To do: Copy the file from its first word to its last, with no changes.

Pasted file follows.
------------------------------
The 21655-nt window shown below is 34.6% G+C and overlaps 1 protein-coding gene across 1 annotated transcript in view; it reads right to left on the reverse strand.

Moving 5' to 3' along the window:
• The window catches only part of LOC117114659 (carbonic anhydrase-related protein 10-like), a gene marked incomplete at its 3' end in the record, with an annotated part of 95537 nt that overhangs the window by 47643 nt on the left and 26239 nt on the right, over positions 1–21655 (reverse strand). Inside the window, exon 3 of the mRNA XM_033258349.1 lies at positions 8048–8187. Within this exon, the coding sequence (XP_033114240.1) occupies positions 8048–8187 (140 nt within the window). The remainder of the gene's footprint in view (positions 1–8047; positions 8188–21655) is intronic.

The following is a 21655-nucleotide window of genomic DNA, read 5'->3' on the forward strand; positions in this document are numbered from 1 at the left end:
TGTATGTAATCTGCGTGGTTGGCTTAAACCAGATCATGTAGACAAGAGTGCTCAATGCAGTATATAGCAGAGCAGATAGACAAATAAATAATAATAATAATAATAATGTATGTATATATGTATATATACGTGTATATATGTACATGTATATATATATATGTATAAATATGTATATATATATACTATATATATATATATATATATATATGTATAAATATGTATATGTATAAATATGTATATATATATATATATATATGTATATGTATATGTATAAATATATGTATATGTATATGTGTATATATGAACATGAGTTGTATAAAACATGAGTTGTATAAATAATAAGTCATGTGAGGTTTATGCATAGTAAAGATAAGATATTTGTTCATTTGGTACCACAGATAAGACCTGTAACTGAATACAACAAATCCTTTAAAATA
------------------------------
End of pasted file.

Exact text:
The 21655-nt window shown below is 34.6% G+C and overlaps 1 protein-coding gene across 1 annotated transcript in view; it reads right to left on the reverse strand.

Moving 5' to 3' along the window:
• The window catches only part of LOC117114659 (carbonic anhydrase-related protein 10-like), a gene marked incomplete at its 3' end in the record, with an annotated part of 95537 nt that overhangs the window by 47643 nt on the left and 26239 nt on the right, over positions 1–21655 (reverse strand). Inside the window, exon 3 of the mRNA XM_033258349.1 lies at positions 8048–8187. Within this exon, the coding sequence (XP_033114240.1) occupies positions 8048–8187 (140 nt within the window). The remainder of the gene's footprint in view (positions 1–8047; positions 8188–21655) is intronic.

The following is a 21655-nucleotide window of genomic DNA, read 5'->3' on the forward strand; positions in this document are numbered from 1 at the left end:
TGTATGTAATCTGCGTGGTTGGCTTAAACCAGATCATGTAGACAAGAGTGCTCAATGCAGTATATAGCAGAGCAGATAGACAAATAAATAATAATAATAATAATAATGTATGTATATATGTATATATACGTGTATATATGTACATGTATATATATATATGTATAAATATGTATATATATATACTATATATATATATATATATATATATGTATAAATATGTATATGTATAAATATGTATATATATATATATATATATGTATATGTATATGTATAAATATATGTATATGTATATGTGTATATATGAACATGAGTTGTATAAAACATGAGTTGTATAAATAATAAGTCATGTGAGGTTTATGCATAGTAAAGATAAGATATTTGTTCATTTGGTACCACAGATAAGACCTGTAACTGAATACAACAAATCCTTTAAAATA